Linguistic anthropologist and National Geographic Explorer SANDHYA NARAYANAN studies how language use and linguistic differences have shaped and continue to influence social and cultural changes in human populations. Her National Geographic Society grant funded her work studying indigenous language contact (how languages influence each other over time), multilingualism, and language and culture change along the Lake Titicaca basin on the Peru-Bolivia border—research she continues as a Ph.D. candidate in linguistic anthropology at the University of Michigan. Supported by a National Science Foundation grant, Sandhya studies Quechua-Aymara language contact in the region, including how social and political changes have affected not only both languages, but also their indigenous speakers and populations. She was part of the 2017 National Geographic Young Explorer Leadership and Development Program.

Photograph by Mark Thiessen

Plan Your Visit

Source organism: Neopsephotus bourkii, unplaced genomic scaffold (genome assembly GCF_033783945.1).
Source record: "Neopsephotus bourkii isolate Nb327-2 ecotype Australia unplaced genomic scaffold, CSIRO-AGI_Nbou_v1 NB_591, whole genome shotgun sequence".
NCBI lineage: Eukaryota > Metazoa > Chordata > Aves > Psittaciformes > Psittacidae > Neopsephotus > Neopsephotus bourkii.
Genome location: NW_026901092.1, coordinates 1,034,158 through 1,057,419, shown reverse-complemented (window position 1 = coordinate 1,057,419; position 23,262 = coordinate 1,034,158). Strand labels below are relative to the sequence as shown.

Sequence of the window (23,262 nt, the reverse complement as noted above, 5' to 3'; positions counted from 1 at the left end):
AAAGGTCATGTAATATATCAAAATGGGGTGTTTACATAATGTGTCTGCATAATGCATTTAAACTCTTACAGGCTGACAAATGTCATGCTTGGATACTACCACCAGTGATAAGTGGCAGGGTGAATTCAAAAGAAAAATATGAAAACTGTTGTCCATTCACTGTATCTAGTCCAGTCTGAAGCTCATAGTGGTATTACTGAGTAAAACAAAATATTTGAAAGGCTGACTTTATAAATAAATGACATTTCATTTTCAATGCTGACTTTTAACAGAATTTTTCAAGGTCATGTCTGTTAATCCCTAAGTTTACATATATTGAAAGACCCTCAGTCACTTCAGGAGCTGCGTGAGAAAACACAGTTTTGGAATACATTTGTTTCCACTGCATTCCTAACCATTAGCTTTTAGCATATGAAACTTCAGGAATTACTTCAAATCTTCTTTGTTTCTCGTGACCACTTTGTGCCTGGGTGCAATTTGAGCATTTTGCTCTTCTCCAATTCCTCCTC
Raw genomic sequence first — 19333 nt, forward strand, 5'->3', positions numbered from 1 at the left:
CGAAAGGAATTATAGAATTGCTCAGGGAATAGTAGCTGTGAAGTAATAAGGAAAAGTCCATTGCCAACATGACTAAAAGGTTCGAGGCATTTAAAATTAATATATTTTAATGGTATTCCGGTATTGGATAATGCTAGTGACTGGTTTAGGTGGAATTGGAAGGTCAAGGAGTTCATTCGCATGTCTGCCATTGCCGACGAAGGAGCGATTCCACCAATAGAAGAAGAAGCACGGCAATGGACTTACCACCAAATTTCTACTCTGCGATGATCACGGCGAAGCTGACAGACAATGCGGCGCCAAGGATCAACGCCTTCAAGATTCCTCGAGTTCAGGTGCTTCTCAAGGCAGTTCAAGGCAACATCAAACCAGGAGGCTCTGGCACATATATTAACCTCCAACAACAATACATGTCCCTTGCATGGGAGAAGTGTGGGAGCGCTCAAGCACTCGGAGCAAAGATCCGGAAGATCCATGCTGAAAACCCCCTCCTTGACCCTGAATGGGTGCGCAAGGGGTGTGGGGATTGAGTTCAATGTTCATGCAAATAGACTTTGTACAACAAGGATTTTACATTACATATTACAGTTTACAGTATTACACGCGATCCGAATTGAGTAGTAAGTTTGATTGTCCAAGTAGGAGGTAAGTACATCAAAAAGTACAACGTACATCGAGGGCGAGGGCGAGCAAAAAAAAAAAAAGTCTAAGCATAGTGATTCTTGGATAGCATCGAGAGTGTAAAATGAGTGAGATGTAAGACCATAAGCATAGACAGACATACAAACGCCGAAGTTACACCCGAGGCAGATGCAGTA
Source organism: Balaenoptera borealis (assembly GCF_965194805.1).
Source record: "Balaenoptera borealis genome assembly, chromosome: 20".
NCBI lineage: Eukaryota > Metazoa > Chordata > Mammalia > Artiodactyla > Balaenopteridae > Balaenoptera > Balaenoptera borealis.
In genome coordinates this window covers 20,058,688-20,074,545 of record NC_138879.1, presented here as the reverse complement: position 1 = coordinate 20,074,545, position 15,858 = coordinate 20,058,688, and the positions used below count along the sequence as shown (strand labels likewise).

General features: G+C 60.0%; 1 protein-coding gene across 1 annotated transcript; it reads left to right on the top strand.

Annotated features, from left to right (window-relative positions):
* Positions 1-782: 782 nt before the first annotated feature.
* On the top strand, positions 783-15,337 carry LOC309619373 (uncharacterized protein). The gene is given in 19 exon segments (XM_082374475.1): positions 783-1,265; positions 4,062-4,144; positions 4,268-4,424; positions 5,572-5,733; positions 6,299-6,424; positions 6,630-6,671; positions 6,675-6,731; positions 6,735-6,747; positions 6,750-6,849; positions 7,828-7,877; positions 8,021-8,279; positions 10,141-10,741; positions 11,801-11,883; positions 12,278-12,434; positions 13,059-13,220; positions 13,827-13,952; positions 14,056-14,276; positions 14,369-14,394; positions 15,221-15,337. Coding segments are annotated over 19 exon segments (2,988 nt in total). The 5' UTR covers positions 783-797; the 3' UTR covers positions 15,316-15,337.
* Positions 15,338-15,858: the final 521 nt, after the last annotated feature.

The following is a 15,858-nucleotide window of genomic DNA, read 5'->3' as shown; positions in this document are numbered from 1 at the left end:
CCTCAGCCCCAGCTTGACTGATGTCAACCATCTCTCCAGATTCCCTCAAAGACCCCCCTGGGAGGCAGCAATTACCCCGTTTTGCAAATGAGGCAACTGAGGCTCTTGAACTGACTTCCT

Parking

Tickets to evening and weekend National Geographic live events in D.C. include free parking in our underground garage, located on M Street between 16th and 17th Streets NW. You must show proof of purchase to access the garage. Parking opens one hour before the event start time. For Nat Geo Nights events, parking opens at 5:00 P.M.

Parking is not available for museum or 3D film ticket holders. For museum ticket holders looking to park near the museum, Parking Panda or SpotHero can help you find parking nearby.

Bikes

The League of American Bicyclists has named National Geographic a silver Bicycle Friendly Business. For evening and weekend events, bicycle parking is available on level P-1 of the garage and at bike racks on M Street. For weekday daytime events, parking is available only at the bike racks located on M Street.

Directions

Driving Directions

National Geographic headquarters is located at 17th and M Streets, NW. The museum and store entrance is at 1145 17th Street; the Grosvenor Auditorium entrance is at 1600 M Street NW.